Winds ‘reach hurricane force’ at Galway harbour

Persistent bad weather hampers efforts to clear up after severe storms

The sea churns under the Baily Lighthouse on Howth Head as a walker takes to the beach on Sandymount yesterday. Photograph: Alan Betson/The Irish Times

The sea churns under the Baily Lighthouse on Howth Head as a walker takes to the beach on Sandymount yesterday. Photograph: Alan Betson/The Irish Times

Sat, Dec 28, 2013, 01:00


Mop-up efforts after the devastation caused by storm-force and even hurricane-force winds and heavy rain were hampered yesterday by continuing poor weather.

The worst is over but it will remain cold and showery over the weekend.

The wind lashing the south and west coasts reached Category 1 hurricane status in Galway harbour early yesterday, according to Galway harbourmaster Captain Brian Sheridan.

Tragedy was averted when the RNLI Galway lifeboat rescued a woman who was swept off a quay wall at the harbour. At their peak, winds of 73 knots or 135km per hour hit the docks.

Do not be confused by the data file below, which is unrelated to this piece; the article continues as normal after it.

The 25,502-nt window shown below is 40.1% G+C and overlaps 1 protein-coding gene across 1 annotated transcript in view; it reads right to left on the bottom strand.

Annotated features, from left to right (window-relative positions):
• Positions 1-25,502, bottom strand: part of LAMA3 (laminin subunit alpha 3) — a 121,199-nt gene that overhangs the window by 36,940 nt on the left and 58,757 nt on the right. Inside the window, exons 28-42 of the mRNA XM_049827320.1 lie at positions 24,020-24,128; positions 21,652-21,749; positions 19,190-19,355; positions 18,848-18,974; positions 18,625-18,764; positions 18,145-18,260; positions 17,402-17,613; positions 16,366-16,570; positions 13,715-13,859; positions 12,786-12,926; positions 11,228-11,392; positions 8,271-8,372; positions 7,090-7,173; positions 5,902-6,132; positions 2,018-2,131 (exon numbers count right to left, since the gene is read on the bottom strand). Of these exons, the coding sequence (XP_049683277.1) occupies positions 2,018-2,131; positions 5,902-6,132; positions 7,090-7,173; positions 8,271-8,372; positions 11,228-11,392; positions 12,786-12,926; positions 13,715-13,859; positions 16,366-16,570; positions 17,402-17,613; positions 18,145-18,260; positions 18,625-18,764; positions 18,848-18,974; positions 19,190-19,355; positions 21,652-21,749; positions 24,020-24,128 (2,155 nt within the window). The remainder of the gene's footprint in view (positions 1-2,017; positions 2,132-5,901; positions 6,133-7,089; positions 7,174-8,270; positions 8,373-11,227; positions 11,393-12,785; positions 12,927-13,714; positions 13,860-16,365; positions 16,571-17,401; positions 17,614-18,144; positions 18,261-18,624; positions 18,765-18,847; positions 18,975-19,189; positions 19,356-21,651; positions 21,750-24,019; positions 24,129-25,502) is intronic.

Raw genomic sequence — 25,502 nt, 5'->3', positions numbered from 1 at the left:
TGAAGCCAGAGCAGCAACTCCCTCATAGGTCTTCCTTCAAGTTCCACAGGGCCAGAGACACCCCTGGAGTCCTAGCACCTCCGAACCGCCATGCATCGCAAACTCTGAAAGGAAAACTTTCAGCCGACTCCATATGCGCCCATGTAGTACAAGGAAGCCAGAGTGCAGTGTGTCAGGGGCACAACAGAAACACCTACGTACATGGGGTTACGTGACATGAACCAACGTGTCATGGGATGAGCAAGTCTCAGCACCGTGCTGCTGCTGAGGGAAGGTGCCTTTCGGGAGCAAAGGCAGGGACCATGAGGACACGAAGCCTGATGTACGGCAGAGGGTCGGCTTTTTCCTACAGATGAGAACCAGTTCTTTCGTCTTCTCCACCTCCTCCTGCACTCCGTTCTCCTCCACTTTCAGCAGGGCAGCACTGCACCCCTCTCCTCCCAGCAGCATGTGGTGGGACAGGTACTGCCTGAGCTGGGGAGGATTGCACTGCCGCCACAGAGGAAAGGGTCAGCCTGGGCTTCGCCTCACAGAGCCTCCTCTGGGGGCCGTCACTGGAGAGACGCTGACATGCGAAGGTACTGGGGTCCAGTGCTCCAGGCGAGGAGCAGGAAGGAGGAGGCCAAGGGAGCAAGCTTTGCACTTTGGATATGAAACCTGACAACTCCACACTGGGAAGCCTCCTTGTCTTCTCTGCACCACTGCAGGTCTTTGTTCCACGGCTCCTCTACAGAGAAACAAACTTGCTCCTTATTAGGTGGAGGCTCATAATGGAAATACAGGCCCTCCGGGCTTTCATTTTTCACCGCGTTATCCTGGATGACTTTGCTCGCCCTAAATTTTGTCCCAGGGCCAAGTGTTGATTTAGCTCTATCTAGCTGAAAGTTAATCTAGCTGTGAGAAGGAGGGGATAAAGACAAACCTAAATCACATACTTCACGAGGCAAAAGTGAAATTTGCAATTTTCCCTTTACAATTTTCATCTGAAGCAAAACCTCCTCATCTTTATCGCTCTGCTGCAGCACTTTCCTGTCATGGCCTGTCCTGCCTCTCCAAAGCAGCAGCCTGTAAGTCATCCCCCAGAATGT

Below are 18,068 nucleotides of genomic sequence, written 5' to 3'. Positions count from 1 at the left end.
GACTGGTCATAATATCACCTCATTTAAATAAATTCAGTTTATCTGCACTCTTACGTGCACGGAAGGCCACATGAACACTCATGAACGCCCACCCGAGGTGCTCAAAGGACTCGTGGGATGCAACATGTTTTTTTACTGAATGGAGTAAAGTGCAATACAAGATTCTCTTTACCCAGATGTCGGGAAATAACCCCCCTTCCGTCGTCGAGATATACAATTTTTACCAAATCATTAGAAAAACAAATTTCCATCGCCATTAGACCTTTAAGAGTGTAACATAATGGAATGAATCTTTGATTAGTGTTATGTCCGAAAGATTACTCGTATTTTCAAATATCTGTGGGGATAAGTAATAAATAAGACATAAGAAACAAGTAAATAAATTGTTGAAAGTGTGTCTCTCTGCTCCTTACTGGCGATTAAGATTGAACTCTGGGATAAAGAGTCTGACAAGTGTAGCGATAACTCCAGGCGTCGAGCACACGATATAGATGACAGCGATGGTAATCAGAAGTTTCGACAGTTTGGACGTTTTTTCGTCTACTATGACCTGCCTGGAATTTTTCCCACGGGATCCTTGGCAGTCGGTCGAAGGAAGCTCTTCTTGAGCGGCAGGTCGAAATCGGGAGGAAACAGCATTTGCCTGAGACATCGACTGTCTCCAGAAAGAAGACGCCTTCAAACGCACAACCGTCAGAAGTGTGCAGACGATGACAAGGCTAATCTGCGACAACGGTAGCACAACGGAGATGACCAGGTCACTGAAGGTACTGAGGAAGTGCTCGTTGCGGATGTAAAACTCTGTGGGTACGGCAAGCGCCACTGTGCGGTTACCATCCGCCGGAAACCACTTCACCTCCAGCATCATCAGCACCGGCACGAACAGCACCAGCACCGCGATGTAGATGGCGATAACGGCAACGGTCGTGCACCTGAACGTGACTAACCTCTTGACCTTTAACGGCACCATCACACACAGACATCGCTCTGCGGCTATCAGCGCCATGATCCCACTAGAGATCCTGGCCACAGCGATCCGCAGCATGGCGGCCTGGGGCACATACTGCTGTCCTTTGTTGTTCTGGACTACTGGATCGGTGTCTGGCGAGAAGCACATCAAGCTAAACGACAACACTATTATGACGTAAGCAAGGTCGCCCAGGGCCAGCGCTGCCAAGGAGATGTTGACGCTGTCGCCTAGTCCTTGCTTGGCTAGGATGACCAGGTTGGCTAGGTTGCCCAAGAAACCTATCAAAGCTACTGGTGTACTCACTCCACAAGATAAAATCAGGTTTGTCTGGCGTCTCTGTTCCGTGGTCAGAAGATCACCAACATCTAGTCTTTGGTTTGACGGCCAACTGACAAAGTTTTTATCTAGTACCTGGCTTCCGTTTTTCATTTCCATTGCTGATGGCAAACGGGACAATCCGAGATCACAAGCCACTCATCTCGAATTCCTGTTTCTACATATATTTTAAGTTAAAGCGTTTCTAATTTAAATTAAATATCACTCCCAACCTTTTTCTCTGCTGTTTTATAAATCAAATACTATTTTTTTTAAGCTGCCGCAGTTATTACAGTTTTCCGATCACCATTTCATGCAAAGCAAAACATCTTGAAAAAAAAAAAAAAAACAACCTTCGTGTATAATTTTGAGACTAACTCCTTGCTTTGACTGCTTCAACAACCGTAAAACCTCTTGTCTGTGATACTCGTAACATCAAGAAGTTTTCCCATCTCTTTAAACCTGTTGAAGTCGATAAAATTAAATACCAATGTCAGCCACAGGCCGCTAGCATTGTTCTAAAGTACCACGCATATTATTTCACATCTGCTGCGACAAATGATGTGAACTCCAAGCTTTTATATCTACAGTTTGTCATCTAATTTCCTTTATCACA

A roof was blown off a primary school classroom in Tralee and part of the roof blew off at Coláiste Cois Life in Lucan.

Trees blocked roads, disrupting travel, and farmland was extensively flooded.

ESB Networks said 4,900 homes would remain without power overnight last night, 1,850 in the southwest, including Kerry, Limerick and Clare. About 280 customers were without power last night in Arklow and Enniscorthy and another 180 homes were without electricity in north Dublin,Mullingar, Drogheda and Dundalk.

Eircom said more than 2,000 new faults were reported yesterday with approximately 8,200 phone lines remaining down last night.

Flights, ferries and train timetables were disrupted but most are expected to return to normal at the weekend. Sixteen Aer Lingus flights were cancelled from Dublin Airport yesterday while Ryanair had 20. A number of transatlantic flights were diverted to the UK.